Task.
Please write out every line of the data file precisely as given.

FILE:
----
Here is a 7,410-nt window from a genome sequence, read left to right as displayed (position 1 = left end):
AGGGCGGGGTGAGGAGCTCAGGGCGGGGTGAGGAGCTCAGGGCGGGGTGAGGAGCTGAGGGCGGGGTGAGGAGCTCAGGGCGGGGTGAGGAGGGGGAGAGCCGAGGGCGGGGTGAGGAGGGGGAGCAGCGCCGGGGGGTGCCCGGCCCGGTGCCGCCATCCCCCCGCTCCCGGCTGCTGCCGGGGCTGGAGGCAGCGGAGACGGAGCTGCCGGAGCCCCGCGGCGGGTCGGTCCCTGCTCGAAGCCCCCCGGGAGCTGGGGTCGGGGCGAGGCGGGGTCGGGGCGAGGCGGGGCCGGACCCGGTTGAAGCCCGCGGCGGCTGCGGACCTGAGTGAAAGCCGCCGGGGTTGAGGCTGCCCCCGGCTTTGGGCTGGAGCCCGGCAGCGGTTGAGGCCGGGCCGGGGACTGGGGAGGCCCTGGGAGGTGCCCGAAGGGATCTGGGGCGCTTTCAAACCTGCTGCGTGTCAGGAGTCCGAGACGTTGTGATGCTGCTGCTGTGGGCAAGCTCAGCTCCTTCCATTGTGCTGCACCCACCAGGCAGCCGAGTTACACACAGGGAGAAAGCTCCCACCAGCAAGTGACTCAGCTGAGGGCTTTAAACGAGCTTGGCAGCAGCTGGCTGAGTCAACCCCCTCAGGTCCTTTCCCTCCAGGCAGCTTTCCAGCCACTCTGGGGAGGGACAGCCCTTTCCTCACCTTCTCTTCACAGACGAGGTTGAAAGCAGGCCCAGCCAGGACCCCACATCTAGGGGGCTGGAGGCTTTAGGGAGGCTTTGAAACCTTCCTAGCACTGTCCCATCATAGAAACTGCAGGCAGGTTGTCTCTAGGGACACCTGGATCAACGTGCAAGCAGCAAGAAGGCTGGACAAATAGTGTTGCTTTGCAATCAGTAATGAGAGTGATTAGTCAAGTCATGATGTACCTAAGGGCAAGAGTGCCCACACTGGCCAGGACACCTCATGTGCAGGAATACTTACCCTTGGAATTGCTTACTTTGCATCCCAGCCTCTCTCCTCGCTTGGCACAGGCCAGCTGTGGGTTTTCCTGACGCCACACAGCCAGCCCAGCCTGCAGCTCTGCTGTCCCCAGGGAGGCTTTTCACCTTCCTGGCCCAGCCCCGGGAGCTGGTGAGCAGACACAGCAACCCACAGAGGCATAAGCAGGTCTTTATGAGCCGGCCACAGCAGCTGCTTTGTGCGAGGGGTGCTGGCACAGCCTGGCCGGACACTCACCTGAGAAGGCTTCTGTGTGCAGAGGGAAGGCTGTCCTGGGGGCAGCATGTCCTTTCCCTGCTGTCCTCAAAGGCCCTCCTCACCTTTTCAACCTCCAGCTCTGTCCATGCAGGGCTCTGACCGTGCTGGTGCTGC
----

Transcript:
Here is a 7,410-nt window from a genome sequence, read left to right as displayed (position 1 = left end):
AGGGCGGGGTGAGGAGCTCAGGGCGGGGTGAGGAGCTCAGGGCGGGGTGAGGAGCTGAGGGCGGGGTGAGGAGCTCAGGGCGGGGTGAGGAGGGGGAGAGCCGAGGGCGGGGTGAGGAGGGGGAGCAGCGCCGGGGGGTGCCCGGCCCGGTGCCGCCATCCCCCCGCTCCCGGCTGCTGCCGGGGCTGGAGGCAGCGGAGACGGAGCTGCCGGAGCCCCGCGGCGGGTCGGTCCCTGCTCGAAGCCCCCCGGGAGCTGGGGTCGGGGCGAGGCGGGGTCGGGGCGAGGCGGGGCCGGACCCGGTTGAAGCCCGCGGCGGCTGCGGACCTGAGTGAAAGCCGCCGGGGTTGAGGCTGCCCCCGGCTTTGGGCTGGAGCCCGGCAGCGGTTGAGGCCGGGCCGGGGACTGGGGAGGCCCTGGGAGGTGCCCGAAGGGATCTGGGGCGCTTTCAAACCTGCTGCGTGTCAGGAGTCCGAGACGTTGTGATGCTGCTGCTGTGGGCAAGCTCAGCTCCTTCCATTGTGCTGCACCCACCAGGCAGCCGAGTTACACACAGGGAGAAAGCTCCCACCAGCAAGTGACTCAGCTGAGGGCTTTAAACGAGCTTGGCAGCAGCTGGCTGAGTCAACCCCCTCAGGTCCTTTCCCTCCAGGCAGCTTTCCAGCCACTCTGGGGAGGGACAGCCCTTTCCTCACCTTCTCTTCACAGACGAGGTTGAAAGCAGGCCCAGCCAGGACCCCACATCTAGGGGGCTGGAGGCTTTAGGGAGGCTTTGAAACCTTCCTAGCACTGTCCCATCATAGAAACTGCAGGCAGGTTGTCTCTAGGGACACCTGGATCAACGTGCAAGCAGCAAGAAGGCTGGACAAATAGTGTTGCTTTGCAATCAGTAATGAGAGTGATTAGTCAAGTCATGATGTACCTAAGGGCAAGAGTGCCCACACTGGCCAGGACACCTCATGTGCAGGAATACTTACCCTTGGAATTGCTTACTTTGCATCCCAGCCTCTCTCCTCGCTTGGCACAGGCCAGCTGTGGGTTTTCCTGACGCCACACAGCCAGCCCAGCCTGCAGCTCTGCTGTCCCCAGGGAGGCTTTTCACCTTCCTGGCCCAGCCCCGGGAGCTGGTGAGCAGACACAGCAACCCACAGAGGCATAAGCAGGTCTTTATGAGCCGGCCACAGCAGCTGCTTTGTGCGAGGGGTGCTGGCACAGCCTGGCCGGACACTCACCTGAGAAGGCTTCTGTGTGCAGAGGGAAGGCTGTCCTGGGGGCAGCATGTCCTTTCCCTGCTGTCCTCAAAGGCCCTCCTCACCTTTTCAACCTCCAGCTCTGTCCATGCAGGGCTCTGACCGTGCTGGTGCTGC